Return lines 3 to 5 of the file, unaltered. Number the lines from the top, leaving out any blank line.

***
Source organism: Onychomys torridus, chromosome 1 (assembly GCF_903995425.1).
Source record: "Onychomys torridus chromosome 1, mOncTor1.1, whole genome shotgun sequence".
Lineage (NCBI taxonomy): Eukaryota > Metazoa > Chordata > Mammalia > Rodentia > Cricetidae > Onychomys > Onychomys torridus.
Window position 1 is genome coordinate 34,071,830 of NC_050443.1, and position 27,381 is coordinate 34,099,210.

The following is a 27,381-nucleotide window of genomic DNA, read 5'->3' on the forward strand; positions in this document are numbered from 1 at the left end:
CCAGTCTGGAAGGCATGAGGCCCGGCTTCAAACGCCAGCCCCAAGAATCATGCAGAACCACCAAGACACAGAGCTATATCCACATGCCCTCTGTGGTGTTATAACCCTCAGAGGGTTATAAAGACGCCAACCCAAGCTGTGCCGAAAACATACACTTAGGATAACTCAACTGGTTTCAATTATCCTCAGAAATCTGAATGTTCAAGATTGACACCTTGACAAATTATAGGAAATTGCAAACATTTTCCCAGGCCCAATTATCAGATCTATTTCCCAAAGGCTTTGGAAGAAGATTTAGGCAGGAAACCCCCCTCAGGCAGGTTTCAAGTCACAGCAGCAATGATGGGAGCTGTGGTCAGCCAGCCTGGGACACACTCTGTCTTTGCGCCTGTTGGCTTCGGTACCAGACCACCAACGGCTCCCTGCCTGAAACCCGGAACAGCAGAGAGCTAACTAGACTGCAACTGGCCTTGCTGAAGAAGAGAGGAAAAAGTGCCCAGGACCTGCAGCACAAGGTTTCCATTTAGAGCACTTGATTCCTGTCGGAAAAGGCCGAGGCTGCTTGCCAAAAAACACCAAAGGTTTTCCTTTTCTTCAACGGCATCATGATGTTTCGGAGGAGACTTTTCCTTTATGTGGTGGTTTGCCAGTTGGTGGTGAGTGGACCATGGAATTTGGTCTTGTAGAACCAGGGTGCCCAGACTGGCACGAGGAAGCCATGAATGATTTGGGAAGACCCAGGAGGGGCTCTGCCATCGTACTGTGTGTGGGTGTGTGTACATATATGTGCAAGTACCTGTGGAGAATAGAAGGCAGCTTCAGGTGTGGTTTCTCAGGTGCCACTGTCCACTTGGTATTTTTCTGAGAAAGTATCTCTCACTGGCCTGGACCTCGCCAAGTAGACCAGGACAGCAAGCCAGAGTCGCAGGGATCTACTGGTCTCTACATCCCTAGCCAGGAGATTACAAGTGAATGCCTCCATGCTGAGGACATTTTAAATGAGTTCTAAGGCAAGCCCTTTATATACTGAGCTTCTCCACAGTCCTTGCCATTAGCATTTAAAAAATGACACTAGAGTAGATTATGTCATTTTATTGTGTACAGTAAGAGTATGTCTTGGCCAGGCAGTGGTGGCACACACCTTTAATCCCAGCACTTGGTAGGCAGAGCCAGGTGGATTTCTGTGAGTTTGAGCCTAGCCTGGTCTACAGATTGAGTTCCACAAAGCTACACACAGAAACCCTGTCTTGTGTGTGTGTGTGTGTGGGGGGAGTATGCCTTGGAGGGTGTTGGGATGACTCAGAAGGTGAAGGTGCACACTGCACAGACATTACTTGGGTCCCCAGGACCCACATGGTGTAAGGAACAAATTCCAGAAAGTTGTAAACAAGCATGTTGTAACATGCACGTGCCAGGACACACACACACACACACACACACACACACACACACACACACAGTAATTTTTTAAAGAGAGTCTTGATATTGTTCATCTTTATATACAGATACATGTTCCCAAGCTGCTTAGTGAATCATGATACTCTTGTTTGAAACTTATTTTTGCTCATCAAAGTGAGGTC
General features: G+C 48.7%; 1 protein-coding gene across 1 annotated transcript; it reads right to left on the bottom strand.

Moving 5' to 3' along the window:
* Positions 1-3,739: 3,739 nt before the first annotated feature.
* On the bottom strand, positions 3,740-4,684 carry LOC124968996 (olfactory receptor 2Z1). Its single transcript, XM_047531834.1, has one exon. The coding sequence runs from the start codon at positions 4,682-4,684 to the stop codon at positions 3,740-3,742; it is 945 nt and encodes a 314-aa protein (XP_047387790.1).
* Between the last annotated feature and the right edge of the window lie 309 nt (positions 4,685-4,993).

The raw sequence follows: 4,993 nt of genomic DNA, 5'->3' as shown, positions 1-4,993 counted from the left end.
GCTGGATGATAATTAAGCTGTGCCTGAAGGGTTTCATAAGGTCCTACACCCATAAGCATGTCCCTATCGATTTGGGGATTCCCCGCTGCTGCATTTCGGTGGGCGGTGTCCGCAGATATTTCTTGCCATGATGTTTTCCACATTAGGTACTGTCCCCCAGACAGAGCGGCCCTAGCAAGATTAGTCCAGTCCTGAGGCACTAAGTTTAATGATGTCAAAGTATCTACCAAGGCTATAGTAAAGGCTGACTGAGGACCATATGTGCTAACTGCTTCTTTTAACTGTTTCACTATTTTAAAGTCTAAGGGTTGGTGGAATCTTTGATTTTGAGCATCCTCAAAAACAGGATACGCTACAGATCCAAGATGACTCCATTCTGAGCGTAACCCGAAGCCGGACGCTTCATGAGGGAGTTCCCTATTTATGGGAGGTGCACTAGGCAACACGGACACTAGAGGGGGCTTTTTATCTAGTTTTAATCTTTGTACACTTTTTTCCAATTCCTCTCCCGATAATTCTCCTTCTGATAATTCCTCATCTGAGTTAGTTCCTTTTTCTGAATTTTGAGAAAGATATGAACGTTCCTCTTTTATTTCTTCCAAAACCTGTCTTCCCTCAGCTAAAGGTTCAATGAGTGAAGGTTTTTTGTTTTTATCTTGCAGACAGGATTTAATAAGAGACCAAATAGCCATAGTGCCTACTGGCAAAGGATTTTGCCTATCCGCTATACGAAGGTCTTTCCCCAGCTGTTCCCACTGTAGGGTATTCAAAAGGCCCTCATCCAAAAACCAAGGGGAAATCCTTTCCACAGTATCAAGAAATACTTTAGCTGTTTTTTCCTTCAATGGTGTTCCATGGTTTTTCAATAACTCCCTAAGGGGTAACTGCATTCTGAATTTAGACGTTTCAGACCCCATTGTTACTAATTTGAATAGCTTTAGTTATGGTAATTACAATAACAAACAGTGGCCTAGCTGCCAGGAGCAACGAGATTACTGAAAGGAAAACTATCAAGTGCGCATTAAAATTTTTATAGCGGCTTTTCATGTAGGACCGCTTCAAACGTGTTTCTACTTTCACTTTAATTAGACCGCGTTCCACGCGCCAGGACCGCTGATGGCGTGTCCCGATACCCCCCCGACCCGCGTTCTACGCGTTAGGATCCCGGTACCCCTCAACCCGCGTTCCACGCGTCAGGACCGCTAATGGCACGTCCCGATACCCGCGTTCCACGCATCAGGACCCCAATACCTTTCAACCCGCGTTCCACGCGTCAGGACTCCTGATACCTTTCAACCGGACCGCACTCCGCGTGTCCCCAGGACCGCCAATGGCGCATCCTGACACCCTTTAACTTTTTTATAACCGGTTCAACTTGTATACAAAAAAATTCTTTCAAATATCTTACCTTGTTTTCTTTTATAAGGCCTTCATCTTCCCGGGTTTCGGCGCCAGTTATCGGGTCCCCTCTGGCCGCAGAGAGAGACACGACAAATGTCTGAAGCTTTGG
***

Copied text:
Lineage (NCBI taxonomy): Eukaryota > Metazoa > Chordata > Mammalia > Rodentia > Cricetidae > Onychomys > Onychomys torridus.
Window position 1 is genome coordinate 34,071,830 of NC_050443.1, and position 27,381 is coordinate 34,099,210.

The following is a 27,381-nucleotide window of genomic DNA, read 5'->3' on the forward strand; positions in this document are numbered from 1 at the left end: